Aston Martin’s new SUV fails to put brakes on losses
Aston Martin’s losses widened in the third quarter of 2021 despite sales doubling year on year as it rolled out its new DBX sports utility vehicle targeted at wealthy female customers.
Britain’s only large listed car manufacturer reported a loss before tax of £98m between July and September, up from £81m in 2020, in results published on Thursday.
The DBX, which has been aimed at well-off women and costs from about £160,000, has significantly broadened Aston Martin’s customer base beyond the men who overwhelmingly buy its sportscars. That helped its overall unit sales more than double from 660 in the third quarter of 2020 to 1,350 between July and September this year.
That in turn delivered a big increase in revenues, from £124m in the third quarter of 2020 to £238m this year. Revenues have nearly tripled over 2021 so far compared with 2020, when factories and showrooms were all closed during pandemic lockdowns.
Aston Martin came close to bankruptcy at the start of 2020 before it was taken over by the fashion tycoon Lawrence Stroll, who has launched a thorough turnaround plan, albeit without yet dragging the company back to profit.
Aston Martin has bucked the broader industry sales trend in recent months. Separate data from the Society of Motor Manufacturers and Traders (SMMT) on Thursday showed that UK car sales fell year on year for the fourth consecutive month.
UK sales dropped by a quarter in October compared with the same month last year to 106,000. Mike Hawes, the SMMT’s chief executive, blamed the fall on the prolonged global computer chip shortage, plus “strong economic headwinds” in the form of tax rises and rising prices that squeeze households’ spending power.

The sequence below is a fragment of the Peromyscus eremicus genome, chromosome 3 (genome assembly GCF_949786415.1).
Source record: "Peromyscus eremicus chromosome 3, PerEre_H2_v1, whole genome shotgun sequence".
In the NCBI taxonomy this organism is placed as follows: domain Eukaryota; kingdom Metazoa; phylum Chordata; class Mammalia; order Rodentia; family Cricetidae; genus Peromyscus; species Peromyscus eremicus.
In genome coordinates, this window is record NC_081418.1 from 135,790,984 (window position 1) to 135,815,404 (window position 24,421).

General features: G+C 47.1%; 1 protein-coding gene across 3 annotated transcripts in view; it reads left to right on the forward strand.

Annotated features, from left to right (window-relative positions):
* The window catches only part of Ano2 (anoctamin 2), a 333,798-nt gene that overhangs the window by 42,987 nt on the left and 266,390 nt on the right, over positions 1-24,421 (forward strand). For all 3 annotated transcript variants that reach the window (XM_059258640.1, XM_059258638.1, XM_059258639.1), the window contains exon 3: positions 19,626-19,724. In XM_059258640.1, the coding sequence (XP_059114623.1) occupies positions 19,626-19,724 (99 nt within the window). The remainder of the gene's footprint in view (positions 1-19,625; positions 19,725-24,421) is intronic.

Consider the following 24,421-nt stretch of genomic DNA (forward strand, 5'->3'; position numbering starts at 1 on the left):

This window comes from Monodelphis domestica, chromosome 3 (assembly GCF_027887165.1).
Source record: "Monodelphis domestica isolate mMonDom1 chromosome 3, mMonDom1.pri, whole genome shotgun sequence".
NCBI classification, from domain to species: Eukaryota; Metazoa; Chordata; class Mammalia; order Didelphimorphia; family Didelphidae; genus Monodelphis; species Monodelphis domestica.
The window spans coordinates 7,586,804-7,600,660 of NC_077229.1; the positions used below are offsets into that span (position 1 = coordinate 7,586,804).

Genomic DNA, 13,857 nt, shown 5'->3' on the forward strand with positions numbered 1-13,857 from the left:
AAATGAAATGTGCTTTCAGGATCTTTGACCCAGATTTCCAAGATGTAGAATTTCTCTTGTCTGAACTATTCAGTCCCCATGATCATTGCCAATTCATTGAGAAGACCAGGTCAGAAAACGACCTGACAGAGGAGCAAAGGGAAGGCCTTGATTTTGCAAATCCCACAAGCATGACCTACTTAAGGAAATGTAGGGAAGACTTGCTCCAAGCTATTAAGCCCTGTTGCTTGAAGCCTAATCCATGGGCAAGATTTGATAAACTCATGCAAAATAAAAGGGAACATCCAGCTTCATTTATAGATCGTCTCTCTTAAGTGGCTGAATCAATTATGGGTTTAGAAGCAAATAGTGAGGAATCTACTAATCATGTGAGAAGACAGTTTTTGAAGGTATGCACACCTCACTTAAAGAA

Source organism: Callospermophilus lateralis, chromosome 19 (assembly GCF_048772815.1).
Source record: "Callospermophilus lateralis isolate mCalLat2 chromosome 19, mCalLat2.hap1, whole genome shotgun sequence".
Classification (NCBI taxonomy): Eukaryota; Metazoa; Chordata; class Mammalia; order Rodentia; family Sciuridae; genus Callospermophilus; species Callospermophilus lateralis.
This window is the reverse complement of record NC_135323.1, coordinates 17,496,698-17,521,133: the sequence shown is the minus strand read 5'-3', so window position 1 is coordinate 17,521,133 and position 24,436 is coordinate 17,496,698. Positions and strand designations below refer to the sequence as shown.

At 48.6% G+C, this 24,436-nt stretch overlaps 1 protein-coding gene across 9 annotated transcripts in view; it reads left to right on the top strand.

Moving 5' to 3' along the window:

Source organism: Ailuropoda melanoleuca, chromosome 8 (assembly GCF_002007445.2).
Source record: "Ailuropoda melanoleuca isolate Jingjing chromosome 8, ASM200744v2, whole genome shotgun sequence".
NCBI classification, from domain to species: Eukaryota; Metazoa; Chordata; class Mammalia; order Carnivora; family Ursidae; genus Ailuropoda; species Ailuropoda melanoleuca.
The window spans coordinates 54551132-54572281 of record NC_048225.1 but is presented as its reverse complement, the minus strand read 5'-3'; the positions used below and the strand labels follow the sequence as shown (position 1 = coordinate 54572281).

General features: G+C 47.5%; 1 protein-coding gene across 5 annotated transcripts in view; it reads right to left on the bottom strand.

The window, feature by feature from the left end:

Aston Martin has, like almost every other carmaker, endured delays and shortages of parts, but that has not yet affected production or sales schedules because of the much smaller volumes produced at its factories in Gaydon, Warwickshire, and St Athan in south Wales. However, the ramp-up in DBX production was hit as the carmaker merged its paint shops and made other changes to its manufacturing process at St Athan.
Tobias Moers, the chief executive who took over last August, said: “We’re facing a bit of disruption in the supply chain, but nothing that is compromising our production.”
Aston Martin does not sell any purely electric cars, but Moers said the company would not have to go through further restructuring as it shifts away from internal combustion engines, which will be banned in the UK in 2035. Moers said the carmaker would be at 50% battery electric or higher by 2030.
“It’s not easy to electrify” sportscars, he said. “Purely electric drive is a journey that we’ve just recently started with.”
The company did not change its guidance for earnings this year, which will rely on an uplift from the first sales of its £2.5m Valkyrie “hypercar”, a limited-edition model that is sold out – although Aston Martin just missed its target of first deliveries to customers in the third quarter. It expects to deliver a “double-digit” number by the end of the year, Moers said.
The carmaker is also struggling with expensive debt that it took on last year when it agreed new financing and a partnership with Mercedes-AMG. Financing costs soared to £133m during the third quarter, up from £79m in the same period last year.